On 10/2, Andy wrote:
Margaret wouldn't have used the word "tarka", because it was only
much later that technology provided colour-fast dyes (coming into the
eigthteenth century, I think, in Scotland) with which the Scots could
begin to design "clan patterns". She would, in fact, have used
whatever the word or phrase is in Hungarian for "cross-over pattern",
and not a word describing different colours.
In fact, one of the most-commonly-used dyes in early days was
humman urine. Perhaps it did leave a blotch or two!
Although Scots of the 18th century did not have dyes as colorfast
and strongly colored as the analine and other chemical dyes used
today, they did have good dyes of many colors from natural sources,
and easily could have produced handsome and varied plaids. Many
natural dyes are reasonably colorfast, and can be used to make several
different colors by use of simple chemical mordants. Good strong
yellows, greens, browns, and oranges are pretty easy to accomplish,
though blues and reds are less so. An accomplished dyer can achieve
nice, even, and reasonably predictable colors in wool yarns from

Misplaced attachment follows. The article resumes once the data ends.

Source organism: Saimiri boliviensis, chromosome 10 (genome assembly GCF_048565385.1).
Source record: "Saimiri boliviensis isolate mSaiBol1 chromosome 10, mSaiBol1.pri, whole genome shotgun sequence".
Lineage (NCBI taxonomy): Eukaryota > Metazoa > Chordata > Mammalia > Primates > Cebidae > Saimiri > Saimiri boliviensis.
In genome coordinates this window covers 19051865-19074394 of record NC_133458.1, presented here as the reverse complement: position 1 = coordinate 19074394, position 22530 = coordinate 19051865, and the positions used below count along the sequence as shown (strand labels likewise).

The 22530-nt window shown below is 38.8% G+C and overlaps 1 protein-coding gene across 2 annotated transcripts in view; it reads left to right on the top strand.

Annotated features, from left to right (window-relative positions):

Red dyes, in particular have always been problematical, and still
are. It is wise even contemporary dyes to wash reds seperately, and
many of the red yarns and embroidery flosses on the market are
notoriously fugitive and likely to bleed. Keep in mind, too, that the
fabrics of the past would have been washed with soap, which is less
likely to wash out colors than modern detergents.
The best NATURAL reds used by fiber artists today are made by
using ammonia to treat lichens. It is a smelly process that involves
soaking the lichens for a period of several days to several weeks,
then using the resulting brew as a dye. Urine is of little use as a
dye by itself, but of course is a good source of ammonia and works
quite well in this process (I tried it). The colors resulting from
various lichens range from violet to orange, and include some nice
reds, which could easily have been used to make tartans, perhaps less
bright than current ones, but brilliant enough in their context.
These are called 'orchil' dyes, and it is relatively easy to get nice,
even results from them.
Why Margaret might have used a word meaning "mottled" is another
[log in to unmask]